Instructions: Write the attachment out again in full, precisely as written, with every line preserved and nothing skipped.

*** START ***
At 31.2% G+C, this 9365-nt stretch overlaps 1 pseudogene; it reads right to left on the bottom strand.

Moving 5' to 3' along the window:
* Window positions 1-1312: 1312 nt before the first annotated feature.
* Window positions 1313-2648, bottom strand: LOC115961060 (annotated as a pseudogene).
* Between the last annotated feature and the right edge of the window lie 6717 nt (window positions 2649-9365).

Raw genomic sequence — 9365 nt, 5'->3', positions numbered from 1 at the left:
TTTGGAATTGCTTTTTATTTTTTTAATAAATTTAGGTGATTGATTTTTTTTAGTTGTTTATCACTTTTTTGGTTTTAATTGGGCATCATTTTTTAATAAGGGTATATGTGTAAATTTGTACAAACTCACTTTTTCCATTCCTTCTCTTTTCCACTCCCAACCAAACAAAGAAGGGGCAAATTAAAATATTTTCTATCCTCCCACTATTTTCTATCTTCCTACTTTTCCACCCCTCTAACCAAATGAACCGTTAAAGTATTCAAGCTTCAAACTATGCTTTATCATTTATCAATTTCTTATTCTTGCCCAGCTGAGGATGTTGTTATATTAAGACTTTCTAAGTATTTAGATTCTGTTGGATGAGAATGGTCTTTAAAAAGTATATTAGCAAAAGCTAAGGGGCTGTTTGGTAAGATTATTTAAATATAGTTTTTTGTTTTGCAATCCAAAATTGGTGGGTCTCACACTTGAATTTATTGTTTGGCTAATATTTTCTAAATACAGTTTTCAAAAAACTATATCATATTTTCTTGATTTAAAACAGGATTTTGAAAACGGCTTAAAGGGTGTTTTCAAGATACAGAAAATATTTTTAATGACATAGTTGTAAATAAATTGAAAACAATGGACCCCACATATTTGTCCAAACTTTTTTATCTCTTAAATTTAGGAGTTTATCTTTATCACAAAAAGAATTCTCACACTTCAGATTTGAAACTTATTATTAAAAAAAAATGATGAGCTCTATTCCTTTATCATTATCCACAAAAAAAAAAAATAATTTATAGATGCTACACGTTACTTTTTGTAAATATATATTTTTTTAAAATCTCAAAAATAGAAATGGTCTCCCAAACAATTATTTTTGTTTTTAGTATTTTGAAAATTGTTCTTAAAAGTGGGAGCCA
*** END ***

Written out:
At 31.2% G+C, this 9365-nt stretch overlaps 1 pseudogene; it reads right to left on the bottom strand.

Moving 5' to 3' along the window:
* Window positions 1-1312: 1312 nt before the first annotated feature.
* Window positions 1313-2648, bottom strand: LOC115961060 (annotated as a pseudogene).
* Between the last annotated feature and the right edge of the window lie 6717 nt (window positions 2649-9365).

Raw genomic sequence — 9365 nt, 5'->3', positions numbered from 1 at the left:
TTTGGAATTGCTTTTTATTTTTTTAATAAATTTAGGTGATTGATTTTTTTTAGTTGTTTATCACTTTTTTGGTTTTAATTGGGCATCATTTTTTAATAAGGGTATATGTGTAAATTTGTACAAACTCACTTTTTCCATTCCTTCTCTTTTCCACTCCCAACCAAACAAAGAAGGGGCAAATTAAAATATTTTCTATCCTCCCACTATTTTCTATCTTCCTACTTTTCCACCCCTCTAACCAAATGAACCGTTAAAGTATTCAAGCTTCAAACTATGCTTTATCATTTATCAATTTCTTATTCTTGCCCAGCTGAGGATGTTGTTATATTAAGACTTTCTAAGTATTTAGATTCTGTTGGATGAGAATGGTCTTTAAAAAGTATATTAGCAAAAGCTAAGGGGCTGTTTGGTAAGATTATTTAAATATAGTTTTTTGTTTTGCAATCCAAAATTGGTGGGTCTCACACTTGAATTTATTGTTTGGCTAATATTTTCTAAATACAGTTTTCAAAAAACTATATCATATTTTCTTGATTTAAAACAGGATTTTGAAAACGGCTTAAAGGGTGTTTTCAAGATACAGAAAATATTTTTAATGACATAGTTGTAAATAAATTGAAAACAATGGACCCCACATATTTGTCCAAACTTTTTTATCTCTTAAATTTAGGAGTTTATCTTTATCACAAAAAGAATTCTCACACTTCAGATTTGAAACTTATTATTAAAAAAAAATGATGAGCTCTATTCCTTTATCATTATCCACAAAAAAAAAAAATAATTTATAGATGCTACACGTTACTTTTTGTAAATATATATTTTTTTAAAATCTCAAAAATAGAAATGGTCTCCCAAACAATTATTTTTGTTTTTAGTATTTTGAAAATTGTTCTTAAAAGTGGGAGCCA